Published on February 6, 2013 by Amy
The snowshoe hare Lepus americanus, or “bush rabbit,” as it is often called, is one of our commonest forest mammals. It is shy and secretive, often undetected in summer, but its distinctive tracks and well-used trails (“runways” or “leads”) become conspicuous with the first snowfall.
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Hares are often called rabbits, and both are members of the family Leporidae. However, hares are born fully furred and with eyes open, while newborn rabbits are blind and hairless. Newborn hares are soon able to hop around and leave the nest, but the helpless baby rabbits do not even open their eyes for 7 to 10 days.
The snowshoe hare, found only in North America, is distributed throughout much of the Boreal Forest. The southern extensions of this forest, along the Appalachian Mountains in the east and the Rocky Mountains in the west, take the snowshoe at least as far south as North Carolina and New Mexico. To the north, it reaches the Arctic Ocean in the willow swales of the Mackenzie River delta.
The snowshoe hare is a medium-sized rabbit. Its feet are long (11-15 cm). With the toes spread apart, and the soles of their feet furry, the snowshoe hare is adapted for traveling in the snow. The snowshoe hare is noted for changing color; in the winter the snowshoe is almost all white, and in the winter the fur color changes to a grayish-brown. The males are smaller than the females which is characteristic of hares and rabbits.
The diet of the snowsow hare is variable, These animals browse on green grasses, forbs, bluegrass, brome, vetches, asters, jewelweed, wild strawberry, pussy-toes, dandelions. clovers, daisies and horsetails. The new growth of trembling aspen, birches and willows is also eaten. During the winter, snowshoe hares forage on buds, twigs, bark, and evergreens.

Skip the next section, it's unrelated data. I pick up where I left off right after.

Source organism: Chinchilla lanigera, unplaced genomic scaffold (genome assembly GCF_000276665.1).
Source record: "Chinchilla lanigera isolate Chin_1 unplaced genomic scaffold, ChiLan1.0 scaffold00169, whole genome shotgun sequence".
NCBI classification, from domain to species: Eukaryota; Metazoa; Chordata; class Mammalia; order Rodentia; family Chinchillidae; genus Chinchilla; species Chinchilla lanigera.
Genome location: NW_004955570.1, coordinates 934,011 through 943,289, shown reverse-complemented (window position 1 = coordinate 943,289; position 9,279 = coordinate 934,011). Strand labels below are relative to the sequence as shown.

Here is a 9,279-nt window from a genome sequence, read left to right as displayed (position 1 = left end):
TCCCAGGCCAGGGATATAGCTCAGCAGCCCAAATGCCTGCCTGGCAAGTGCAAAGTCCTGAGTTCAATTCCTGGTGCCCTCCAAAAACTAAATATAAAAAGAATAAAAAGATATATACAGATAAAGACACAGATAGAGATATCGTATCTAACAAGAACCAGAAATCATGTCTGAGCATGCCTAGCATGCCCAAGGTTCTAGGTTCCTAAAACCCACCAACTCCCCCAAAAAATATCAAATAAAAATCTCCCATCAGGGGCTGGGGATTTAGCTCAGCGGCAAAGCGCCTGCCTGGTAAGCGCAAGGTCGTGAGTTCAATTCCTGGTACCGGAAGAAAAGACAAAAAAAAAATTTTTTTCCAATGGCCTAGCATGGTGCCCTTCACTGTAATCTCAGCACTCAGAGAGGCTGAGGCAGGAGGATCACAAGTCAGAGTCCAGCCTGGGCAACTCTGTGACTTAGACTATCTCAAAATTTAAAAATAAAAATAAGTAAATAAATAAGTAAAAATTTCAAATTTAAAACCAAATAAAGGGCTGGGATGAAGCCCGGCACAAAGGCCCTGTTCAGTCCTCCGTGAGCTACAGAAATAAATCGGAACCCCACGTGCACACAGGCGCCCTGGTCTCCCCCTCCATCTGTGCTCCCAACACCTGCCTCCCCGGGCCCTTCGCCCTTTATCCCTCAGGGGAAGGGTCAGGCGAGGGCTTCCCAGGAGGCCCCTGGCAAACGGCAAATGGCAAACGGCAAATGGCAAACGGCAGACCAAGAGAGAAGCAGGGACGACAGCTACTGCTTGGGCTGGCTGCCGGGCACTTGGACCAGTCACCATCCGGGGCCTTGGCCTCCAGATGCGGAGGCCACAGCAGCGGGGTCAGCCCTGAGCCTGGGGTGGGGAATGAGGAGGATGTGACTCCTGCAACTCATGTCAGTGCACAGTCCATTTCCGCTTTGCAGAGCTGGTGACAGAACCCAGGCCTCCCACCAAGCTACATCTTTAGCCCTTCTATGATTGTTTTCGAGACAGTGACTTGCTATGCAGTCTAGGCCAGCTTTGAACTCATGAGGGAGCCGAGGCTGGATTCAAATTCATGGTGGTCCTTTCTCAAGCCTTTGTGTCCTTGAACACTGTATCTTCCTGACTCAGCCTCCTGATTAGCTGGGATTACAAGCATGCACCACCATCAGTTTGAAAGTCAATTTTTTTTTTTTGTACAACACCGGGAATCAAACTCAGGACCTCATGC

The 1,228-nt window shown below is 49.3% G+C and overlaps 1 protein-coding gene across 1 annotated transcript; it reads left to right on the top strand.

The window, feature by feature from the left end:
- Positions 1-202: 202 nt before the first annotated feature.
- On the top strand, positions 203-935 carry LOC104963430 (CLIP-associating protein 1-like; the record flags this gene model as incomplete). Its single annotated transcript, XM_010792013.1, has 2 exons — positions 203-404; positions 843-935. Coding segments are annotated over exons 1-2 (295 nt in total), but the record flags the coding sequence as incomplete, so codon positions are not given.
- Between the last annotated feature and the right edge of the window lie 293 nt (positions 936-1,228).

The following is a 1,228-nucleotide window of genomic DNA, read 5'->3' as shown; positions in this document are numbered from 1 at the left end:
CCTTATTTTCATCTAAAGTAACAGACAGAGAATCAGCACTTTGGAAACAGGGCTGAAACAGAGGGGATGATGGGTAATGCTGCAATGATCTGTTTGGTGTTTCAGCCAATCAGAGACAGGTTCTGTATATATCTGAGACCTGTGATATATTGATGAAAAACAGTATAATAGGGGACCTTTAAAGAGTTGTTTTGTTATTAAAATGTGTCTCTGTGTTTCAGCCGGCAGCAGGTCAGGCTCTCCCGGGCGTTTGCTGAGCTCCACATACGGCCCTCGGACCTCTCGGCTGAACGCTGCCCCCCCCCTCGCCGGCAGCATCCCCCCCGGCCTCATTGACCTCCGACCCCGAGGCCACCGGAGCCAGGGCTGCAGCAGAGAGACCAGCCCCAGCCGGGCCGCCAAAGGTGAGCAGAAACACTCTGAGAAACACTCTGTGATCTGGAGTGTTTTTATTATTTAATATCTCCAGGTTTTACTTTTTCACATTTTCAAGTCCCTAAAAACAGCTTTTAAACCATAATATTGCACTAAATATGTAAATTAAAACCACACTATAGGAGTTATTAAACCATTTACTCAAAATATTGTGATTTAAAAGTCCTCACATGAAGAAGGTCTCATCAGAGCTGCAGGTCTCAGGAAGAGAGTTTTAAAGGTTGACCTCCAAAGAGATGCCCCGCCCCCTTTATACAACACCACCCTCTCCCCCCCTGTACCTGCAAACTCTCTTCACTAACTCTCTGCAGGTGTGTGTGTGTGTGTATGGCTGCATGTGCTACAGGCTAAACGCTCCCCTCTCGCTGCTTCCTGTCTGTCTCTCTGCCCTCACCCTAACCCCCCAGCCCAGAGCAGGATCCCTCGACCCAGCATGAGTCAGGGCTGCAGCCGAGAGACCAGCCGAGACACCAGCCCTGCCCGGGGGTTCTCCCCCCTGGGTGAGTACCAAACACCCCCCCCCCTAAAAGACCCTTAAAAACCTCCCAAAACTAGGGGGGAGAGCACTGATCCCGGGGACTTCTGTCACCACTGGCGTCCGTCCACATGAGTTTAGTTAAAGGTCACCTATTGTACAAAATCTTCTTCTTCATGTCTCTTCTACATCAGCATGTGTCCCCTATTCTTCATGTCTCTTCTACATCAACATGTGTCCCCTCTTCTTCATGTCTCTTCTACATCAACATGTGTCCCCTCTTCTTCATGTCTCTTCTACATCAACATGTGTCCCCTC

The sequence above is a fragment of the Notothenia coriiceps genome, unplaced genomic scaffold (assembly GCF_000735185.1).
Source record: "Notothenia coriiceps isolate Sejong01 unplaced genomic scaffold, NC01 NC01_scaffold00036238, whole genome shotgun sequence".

Snowshoe hares are typically solitary, but they often live at high densities, and individuals share overlapping home ranges. They are active at low light levels and so are most often seen out and about at dawn, dusk, and during the night. They are also active on cloudy days. During the daylight hours, hares spend a great deal of time grooming, and they take fitful naps. During its active period, a hare may cover up to 4 acres of its seven to 18 acre home range. Most activity is restricted to pathways, trampled down “roads” in the vegetation that the animal knows very thorougly.
Snowshoe hares are experts at escaping predators. Young hares often “freeze” in their tracks when they are alerted to the presence of a predator. Presumably, they are attempting to escape notice by being cryptic. Given the hare’s background-matching coloration, this strategy is quite effective. Older hares are more likely to escape predators by fleeing. At top speed, a snowshoe hare can travel up to 27 mile per hour. An adult hare can cover up to 10 feet in a single bound. In addition to high speeds, hares employ skillfull changes in direction and vertical leaps, which may cause a predator to misjudge the exact position of the animal from one moment to the next.
Snowshoe hares have acute hearing, which presumably helps them to identify approaching predators. They are not particularly vocal animals, but may make loud squealing sounds when captured. When engaging in agressive activites, these animals may hiss and snort. Most communication between hares involves thunping the hind feet against the ground.
Hares like to take dust baths. These help to remove ectoparasites from the hare’s fur.
Snowshoe hares are also accomplished swimmers. They occasionally swim across small lakes and rivers, and they have been seen enetering the water in order to avoid predators.
Snowshoe hares are most often found in open fields, fence rows, swamps, riverside thickets, cedar bogs and coniferous lowlands.
Breeding season begins in mid-March and end in August. Hares can have up to four litters in a single season with an average of two to four offspring, although they can have up to eight. The young are born fully furred.